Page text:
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Alcaeus (mythology)

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Alcaeus (mythology)

In Greek mythology, Alcaeus or Alkaios (Ancient Greek: Ἀλκαῖος) was the name of a number of different people:[1]

  • Alcaeus, a son of Perseus and Andromeda, was married to either Astydameia, the daughter of Pelops and Hippodamia, or Laonome, daughter of Guneus, or else Hipponome, daughter of Menoeceus, by whom he became the father of Amphitryon, Anaxo and Perimede.[2][3][4][5]
  • Alcaeus, the original name of Heracles (according to Diodorus Siculus), which was given to him on account of his descent from Alcaeus, the son of Perseus mentioned above.[6]
  • Alcaeus, a son of Heracles by a female slave of Iardanus, from whom the dynasty of the Heraclids in Lydia were believed to be descended.[7] Diodorus Siculus writes that this son of Heracles is named "Cleolaus".[8][9][10]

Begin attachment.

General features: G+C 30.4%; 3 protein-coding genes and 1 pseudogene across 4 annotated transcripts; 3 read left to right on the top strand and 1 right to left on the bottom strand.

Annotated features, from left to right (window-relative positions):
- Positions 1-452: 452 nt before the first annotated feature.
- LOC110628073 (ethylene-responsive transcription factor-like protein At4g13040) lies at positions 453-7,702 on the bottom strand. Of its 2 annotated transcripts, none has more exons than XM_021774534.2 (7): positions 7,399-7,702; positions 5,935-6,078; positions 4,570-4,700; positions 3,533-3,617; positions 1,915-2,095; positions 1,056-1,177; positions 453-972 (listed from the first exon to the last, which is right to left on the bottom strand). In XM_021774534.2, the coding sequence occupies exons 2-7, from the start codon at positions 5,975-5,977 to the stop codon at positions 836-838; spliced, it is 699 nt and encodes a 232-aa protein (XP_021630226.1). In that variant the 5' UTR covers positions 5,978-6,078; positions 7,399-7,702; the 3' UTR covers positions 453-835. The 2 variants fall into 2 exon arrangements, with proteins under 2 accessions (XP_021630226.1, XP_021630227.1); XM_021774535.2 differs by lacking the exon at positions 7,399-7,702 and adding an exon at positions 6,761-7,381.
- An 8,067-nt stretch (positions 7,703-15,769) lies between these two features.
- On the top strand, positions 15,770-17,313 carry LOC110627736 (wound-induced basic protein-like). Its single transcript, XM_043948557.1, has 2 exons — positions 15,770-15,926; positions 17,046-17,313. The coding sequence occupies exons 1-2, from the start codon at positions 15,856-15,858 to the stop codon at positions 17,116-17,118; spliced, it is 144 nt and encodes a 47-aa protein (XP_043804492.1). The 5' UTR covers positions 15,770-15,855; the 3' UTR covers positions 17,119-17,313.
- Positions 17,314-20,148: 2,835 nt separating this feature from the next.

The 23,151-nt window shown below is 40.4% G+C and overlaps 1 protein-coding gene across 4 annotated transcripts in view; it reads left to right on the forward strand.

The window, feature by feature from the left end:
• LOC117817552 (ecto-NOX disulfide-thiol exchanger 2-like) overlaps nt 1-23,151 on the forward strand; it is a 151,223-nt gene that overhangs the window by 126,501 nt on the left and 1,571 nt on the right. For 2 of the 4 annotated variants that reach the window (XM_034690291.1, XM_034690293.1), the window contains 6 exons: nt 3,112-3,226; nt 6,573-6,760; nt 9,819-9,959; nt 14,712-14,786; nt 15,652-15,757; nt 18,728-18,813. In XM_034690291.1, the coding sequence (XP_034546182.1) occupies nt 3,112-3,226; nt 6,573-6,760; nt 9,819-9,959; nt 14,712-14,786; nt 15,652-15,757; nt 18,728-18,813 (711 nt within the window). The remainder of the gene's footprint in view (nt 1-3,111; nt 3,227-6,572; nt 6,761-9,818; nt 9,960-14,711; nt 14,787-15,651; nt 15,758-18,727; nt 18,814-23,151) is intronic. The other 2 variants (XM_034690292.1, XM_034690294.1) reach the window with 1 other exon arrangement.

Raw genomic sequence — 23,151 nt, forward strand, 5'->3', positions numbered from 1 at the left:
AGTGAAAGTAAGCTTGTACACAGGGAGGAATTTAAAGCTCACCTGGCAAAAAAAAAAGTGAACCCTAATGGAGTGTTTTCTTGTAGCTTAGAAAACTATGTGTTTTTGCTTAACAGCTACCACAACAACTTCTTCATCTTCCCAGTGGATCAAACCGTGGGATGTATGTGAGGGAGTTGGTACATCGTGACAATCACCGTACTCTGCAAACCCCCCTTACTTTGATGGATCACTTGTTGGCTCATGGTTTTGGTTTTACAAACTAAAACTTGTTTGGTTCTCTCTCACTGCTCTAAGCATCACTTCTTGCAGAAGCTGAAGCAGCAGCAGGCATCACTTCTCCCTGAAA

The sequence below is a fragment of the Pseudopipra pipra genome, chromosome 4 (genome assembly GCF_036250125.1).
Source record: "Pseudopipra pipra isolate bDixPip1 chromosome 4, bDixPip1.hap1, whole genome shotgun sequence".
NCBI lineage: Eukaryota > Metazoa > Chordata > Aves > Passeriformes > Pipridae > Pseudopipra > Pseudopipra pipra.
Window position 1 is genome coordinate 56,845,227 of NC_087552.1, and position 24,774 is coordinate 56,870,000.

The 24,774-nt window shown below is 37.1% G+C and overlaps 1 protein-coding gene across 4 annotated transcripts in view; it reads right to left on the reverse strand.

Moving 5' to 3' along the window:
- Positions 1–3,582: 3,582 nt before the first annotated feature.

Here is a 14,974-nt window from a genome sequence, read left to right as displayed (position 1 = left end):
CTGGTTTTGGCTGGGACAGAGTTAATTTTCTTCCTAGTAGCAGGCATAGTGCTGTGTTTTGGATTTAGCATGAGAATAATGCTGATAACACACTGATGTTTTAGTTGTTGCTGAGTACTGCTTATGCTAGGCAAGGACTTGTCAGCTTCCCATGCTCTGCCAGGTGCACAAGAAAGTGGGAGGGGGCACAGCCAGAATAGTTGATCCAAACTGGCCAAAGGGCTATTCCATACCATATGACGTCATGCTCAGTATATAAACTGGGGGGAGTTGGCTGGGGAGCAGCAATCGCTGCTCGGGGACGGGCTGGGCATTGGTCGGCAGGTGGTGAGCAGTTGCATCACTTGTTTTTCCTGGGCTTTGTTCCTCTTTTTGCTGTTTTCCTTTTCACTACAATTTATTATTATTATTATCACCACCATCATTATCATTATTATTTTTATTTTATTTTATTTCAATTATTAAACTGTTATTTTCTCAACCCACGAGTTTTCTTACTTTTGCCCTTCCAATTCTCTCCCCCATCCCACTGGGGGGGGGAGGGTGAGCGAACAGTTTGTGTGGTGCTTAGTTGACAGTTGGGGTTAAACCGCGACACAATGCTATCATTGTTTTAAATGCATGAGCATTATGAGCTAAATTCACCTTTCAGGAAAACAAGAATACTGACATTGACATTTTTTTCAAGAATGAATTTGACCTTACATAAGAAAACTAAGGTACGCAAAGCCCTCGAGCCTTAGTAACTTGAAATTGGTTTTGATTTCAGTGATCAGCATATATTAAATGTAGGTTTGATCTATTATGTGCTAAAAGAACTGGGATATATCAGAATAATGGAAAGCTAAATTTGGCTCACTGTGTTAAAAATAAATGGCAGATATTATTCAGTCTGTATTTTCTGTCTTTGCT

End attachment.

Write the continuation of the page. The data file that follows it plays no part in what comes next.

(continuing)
• Alcaeus, a general of Rhadamanthus, according to Diodorus Siculus, who presented him with the island of Paros.[11] The Bibliotheca relates that he was a son of Androgeus (the son of Minos and Pasiphaë) and brother of Sthenelus, and that when Heracles, on his expedition to fetch the girdle of Ares, which was in the possession of the queen of the Amazons, arrived at Paros, some of his companions were slain by the sons of Minos. Heracles, in his anger, slew all the descendants of Minos except Alcaeus and Sthenelus, whom he took with him, and to whom he afterwards gave the island of Thasus as their home.[12]
  • Alcaeus, son of Margasus and Phyllis, a Carian ally of the Trojans in the Trojan War. He was killed by Meges.[13]

References

  1. ^ Schmitz, Leonhard (1867). "Alcaeus". In  
  2. ^ Pseudo-Apollodorus, Bibliotheca 2. 4. § 5-6
  3. ^ Scholiast on Euripides' Hecuba 86
  4. ^ Pausanias, Description of Greece, 8. 14. 2
  5. ^ Shield of Heracles, 26
  6. ^ Diodorus Siculus, Library of History, 4. 10. 1
  7. ^ Herodotus, 1. 7
  8. ^ Diodorus Siculus, iv. 31
  9. ^ Comp. Hellanicus, in Steph. Byz. s. v. Ἀκέλη (where Heracles is said to have had a son Acelus by Malis, a handmaiden of Omphale)
  10. ^ Wesseling, ad Diod. l. c.
  11. ^ Diodorus Siculus, 5. 79. 2
  12. ^ Pseudo-Apollodorus, Bibliotheca 2. 5. § 9
  13. ^ Quintus Smyrnaeus, Fall of Troy, 10. 138 ff

 

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